• My guess is that anime weathered the decline in physical media slightly better than other genres from 2010 to 2015 (peaked at 29.6% of discs by revenue in 2013), but the decline is catching up to it now, and it’s settled into something closer to its natural baseline of about a quarter of all disc revenue.
• Domestic Animation for Adults is, for the first time, not the largest category. That goes by a significant margin to Domestic Music (think of all them concert discs), which slightly increased versus 2015.

3. Comparisons to recent years:
• 2016 continues the trend of every year seeing a decline, with the exception of 2013, since 2005.
• 2016 is lower in both revenue and disc sales than any year since 2001, so we’re really getting close to the nadir of the whole late-night era of anime. 2017 may end up being the weakest year of the millennium (though we don’t have data for 2000).
• It’s also the first year below 10 million units sold since 2001. It’s possible the final adjustment in the totals document (if they ever update it) would put it just barely over 10 million, but I’m not sure about that.

It’s obvious that physical media is never getting its mid-00s market share back. Maybe the category will get a shot in the arm in the 2017 report with Kimi no Na wa sales, but it’d just be a small blip in the persistent decline. Domestic and international streaming is obviously what needs to fill the gap, with an assist from still small yet rapidly growing live event revenue. And if streaming does push things forward, that’s great! But the chicken and egg question is:
• Did physical media decline independently, only to have its revenues coincidentally rescued by a rise in streaming?
• Or did streaming actively cannibalize physical media revenues, causing their decline?

In the first scenario, streaming rescued a declining industry. In the latter scenario, streaming is both the cause and cure for the current situation, and it’s robbing Peter to pay Paul. Personally my feeling is both scenarios are at play, though the former perhaps moreso. I’m not sure physical media was going to hold up, even if streaming weren’t as big.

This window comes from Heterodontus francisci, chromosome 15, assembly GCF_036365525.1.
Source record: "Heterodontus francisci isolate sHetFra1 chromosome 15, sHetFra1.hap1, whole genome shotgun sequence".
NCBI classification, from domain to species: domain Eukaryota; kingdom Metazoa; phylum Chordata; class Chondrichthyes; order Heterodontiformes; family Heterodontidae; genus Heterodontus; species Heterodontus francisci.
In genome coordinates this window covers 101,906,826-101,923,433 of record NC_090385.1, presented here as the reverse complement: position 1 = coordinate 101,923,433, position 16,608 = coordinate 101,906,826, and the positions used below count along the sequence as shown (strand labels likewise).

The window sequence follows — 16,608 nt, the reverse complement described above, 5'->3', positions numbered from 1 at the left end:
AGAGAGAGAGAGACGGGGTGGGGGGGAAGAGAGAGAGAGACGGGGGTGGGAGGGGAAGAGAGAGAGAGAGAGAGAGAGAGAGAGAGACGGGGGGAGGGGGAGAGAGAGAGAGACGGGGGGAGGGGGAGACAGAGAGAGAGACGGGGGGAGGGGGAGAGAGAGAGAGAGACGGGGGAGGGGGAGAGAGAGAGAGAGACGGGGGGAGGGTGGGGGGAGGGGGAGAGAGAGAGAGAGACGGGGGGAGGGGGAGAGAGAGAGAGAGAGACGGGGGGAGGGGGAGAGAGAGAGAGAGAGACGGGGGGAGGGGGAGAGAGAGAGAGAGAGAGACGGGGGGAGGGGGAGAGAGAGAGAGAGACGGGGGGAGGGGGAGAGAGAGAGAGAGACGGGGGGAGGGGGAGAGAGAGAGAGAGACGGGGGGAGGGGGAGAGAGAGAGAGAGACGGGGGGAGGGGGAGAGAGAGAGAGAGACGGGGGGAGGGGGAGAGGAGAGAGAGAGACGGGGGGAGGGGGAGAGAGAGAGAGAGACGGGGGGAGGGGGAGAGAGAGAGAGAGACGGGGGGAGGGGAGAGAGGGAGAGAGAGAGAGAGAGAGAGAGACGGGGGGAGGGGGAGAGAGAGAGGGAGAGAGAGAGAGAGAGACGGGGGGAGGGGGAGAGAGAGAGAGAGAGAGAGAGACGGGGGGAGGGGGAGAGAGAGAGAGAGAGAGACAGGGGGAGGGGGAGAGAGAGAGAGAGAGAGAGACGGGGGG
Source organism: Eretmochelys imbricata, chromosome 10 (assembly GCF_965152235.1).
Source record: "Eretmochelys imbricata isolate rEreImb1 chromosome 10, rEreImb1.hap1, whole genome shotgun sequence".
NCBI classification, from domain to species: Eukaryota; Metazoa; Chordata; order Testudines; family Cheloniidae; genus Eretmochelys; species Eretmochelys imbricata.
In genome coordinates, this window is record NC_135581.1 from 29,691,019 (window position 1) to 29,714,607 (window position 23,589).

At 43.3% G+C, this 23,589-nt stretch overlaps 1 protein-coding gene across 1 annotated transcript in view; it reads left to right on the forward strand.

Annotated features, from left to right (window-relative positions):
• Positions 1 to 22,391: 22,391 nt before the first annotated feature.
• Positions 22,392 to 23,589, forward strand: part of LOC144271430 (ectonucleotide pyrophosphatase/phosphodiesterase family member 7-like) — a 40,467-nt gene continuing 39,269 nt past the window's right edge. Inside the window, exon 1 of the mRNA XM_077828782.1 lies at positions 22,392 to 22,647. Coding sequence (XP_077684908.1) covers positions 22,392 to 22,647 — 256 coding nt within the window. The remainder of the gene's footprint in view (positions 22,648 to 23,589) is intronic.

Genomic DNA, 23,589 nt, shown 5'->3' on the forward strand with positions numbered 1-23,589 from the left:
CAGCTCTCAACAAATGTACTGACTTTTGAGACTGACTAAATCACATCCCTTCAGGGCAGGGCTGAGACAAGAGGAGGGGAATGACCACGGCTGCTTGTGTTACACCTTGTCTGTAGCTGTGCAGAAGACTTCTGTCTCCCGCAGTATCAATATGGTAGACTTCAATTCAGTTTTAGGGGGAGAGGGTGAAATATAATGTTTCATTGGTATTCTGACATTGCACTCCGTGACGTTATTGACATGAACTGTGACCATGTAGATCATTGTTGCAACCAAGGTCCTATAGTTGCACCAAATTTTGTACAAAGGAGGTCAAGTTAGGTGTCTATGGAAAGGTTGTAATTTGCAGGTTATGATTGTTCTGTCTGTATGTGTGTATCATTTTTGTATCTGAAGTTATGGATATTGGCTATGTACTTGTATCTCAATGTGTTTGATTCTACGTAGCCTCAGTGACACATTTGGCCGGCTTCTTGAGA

But that’s more about the domestic situation. I think, internationally, it’s beyond question that streaming is a huge net positive for revenues. And regardless of how we got here, well, we’re here. The big question now is what the next few years will look like. Will physical media hit a floor in the next year or three and stabilize around ¥40-¥50bn, or are we going to see it continually drop ¥6-10bn a year until it shrivels into insignificance?

 
 

Once again, a disclaimer that bears a reminder: the late night anime I track on this site does not match 1:1 to this genre category. It should be contained within it, but other things will count in it as well. You cannot use these numbers to measure with perfect accuracy the performance of late night anime as a whole. It is possible for late night to do better or worse than these numbers show.

6 Responses to “JVA 2016 DVD/BD market report, update and 2001-2016 comparison”

  1. homu says:

    How does the retail numbers compare with your record keeping via Oricon?

    • something something says:

      Apples and oranges in many ways. JVA would record any disc sold in a year, whether it came out in that year or not. I can only tally up sales based on the release date of the disc. The JVA category is also going to be broader than what I track in some ways (such as including films), so it’ll always be higher. In theory JVA should be more complete as well, not reliant on Oricon’s estimates and unconcerned with its ranking thresholds.

      So I mean, if I just sort my spreadsheet by release date 2016 and sum up the numbers, I get 3,193,446 discs sold. Adding in the handful of movies I track brings it to 3,741,635. But that’s not counting any sales in 2016 from discs that released in 2015. And it does include 2017 sales from discs that released in 2016. Maybe those two facts cancel each other out… hard to say.

      Still, you can see what a gap it is: 3,741,635 / 7,285,140 = 51%. Only half of the discs in JVA’s category, however they’re defining it, are covered by the subset of the Oricon reports that I track.

  2. Elio says:

    I await for original cute-girls-doing-cute-things anime being produced by Netflix!

  3. Tuna says:

    I dont understand why your percents dont include negative numbers for the years of decline, why go for 86% change instead of 14% change% (in first table first column that is s 14% decline from 2013 to 2014, 86% would imply an increase from 2013 to 2014)

    • something something says:

      Didn’t calculate them myself, just took them directly from the JVA reports. They’re a percentage of the previous year. In other words, 86% means “this year’s number is 86% of last year’s number”.